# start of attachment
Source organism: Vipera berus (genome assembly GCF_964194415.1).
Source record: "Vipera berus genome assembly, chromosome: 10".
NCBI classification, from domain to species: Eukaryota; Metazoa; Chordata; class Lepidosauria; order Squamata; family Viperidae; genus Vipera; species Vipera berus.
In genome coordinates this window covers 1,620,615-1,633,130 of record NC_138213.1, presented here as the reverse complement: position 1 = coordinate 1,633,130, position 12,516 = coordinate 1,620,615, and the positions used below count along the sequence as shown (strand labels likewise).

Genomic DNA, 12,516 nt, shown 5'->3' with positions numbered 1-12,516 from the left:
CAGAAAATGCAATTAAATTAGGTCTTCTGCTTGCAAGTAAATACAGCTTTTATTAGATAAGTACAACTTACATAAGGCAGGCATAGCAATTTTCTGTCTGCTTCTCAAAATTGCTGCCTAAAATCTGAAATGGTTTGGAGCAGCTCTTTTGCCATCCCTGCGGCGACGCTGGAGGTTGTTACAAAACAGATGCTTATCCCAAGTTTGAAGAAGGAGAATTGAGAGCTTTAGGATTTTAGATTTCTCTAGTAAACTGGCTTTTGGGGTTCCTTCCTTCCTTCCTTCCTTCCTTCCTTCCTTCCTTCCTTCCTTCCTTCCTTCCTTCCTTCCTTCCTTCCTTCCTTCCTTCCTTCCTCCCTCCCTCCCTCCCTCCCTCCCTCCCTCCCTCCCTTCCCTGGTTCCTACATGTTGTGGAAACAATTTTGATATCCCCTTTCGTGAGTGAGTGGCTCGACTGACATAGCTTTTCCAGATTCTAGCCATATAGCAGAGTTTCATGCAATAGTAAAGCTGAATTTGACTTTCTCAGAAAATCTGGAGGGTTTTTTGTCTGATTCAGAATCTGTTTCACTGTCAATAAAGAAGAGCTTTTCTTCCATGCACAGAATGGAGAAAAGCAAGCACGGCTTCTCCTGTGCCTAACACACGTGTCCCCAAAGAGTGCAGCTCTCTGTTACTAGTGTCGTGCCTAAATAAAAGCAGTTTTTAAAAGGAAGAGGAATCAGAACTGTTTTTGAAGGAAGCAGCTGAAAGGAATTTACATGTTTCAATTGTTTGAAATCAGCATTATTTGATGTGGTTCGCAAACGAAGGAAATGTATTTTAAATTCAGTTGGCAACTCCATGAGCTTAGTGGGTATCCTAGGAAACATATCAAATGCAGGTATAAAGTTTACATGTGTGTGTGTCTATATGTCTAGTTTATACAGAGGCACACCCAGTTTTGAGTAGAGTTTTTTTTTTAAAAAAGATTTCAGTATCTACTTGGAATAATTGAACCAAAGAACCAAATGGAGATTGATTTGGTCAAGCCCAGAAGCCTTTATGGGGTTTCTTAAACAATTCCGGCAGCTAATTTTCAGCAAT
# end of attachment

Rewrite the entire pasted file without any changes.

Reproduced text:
Source organism: Vipera berus (genome assembly GCF_964194415.1).
Source record: "Vipera berus genome assembly, chromosome: 10".
NCBI classification, from domain to species: Eukaryota; Metazoa; Chordata; class Lepidosauria; order Squamata; family Viperidae; genus Vipera; species Vipera berus.
In genome coordinates this window covers 1,620,615-1,633,130 of record NC_138213.1, presented here as the reverse complement: position 1 = coordinate 1,633,130, position 12,516 = coordinate 1,620,615, and the positions used below count along the sequence as shown (strand labels likewise).

Genomic DNA, 12,516 nt, shown 5'->3' with positions numbered 1-12,516 from the left:
CAGAAAATGCAATTAAATTAGGTCTTCTGCTTGCAAGTAAATACAGCTTTTATTAGATAAGTACAACTTACATAAGGCAGGCATAGCAATTTTCTGTCTGCTTCTCAAAATTGCTGCCTAAAATCTGAAATGGTTTGGAGCAGCTCTTTTGCCATCCCTGCGGCGACGCTGGAGGTTGTTACAAAACAGATGCTTATCCCAAGTTTGAAGAAGGAGAATTGAGAGCTTTAGGATTTTAGATTTCTCTAGTAAACTGGCTTTTGGGGTTCCTTCCTTCCTTCCTTCCTTCCTTCCTTCCTTCCTTCCTTCCTTCCTTCCTTCCTTCCTTCCTTCCTTCCTTCCTTCCTTCCTTCCTCCCTCCCTCCCTCCCTCCCTCCCTCCCTCCCTCCCTTCCCTGGTTCCTACATGTTGTGGAAACAATTTTGATATCCCCTTTCGTGAGTGAGTGGCTCGACTGACATAGCTTTTCCAGATTCTAGCCATATAGCAGAGTTTCATGCAATAGTAAAGCTGAATTTGACTTTCTCAGAAAATCTGGAGGGTTTTTTGTCTGATTCAGAATCTGTTTCACTGTCAATAAAGAAGAGCTTTTCTTCCATGCACAGAATGGAGAAAAGCAAGCACGGCTTCTCCTGTGCCTAACACACGTGTCCCCAAAGAGTGCAGCTCTCTGTTACTAGTGTCGTGCCTAAATAAAAGCAGTTTTTAAAAGGAAGAGGAATCAGAACTGTTTTTGAAGGAAGCAGCTGAAAGGAATTTACATGTTTCAATTGTTTGAAATCAGCATTATTTGATGTGGTTCGCAAACGAAGGAAATGTATTTTAAATTCAGTTGGCAACTCCATGAGCTTAGTGGGTATCCTAGGAAACATATCAAATGCAGGTATAAAGTTTACATGTGTGTGTGTCTATATGTCTAGTTTATACAGAGGCACACCCAGTTTTGAGTAGAGTTTTTTTTTTAAAAAAGATTTCAGTATCTACTTGGAATAATTGAACCAAAGAACCAAATGGAGATTGATTTGGTCAAGCCCAGAAGCCTTTATGGGGTTTCTTAAACAATTCCGGCAGCTAATTTTCAGCAAT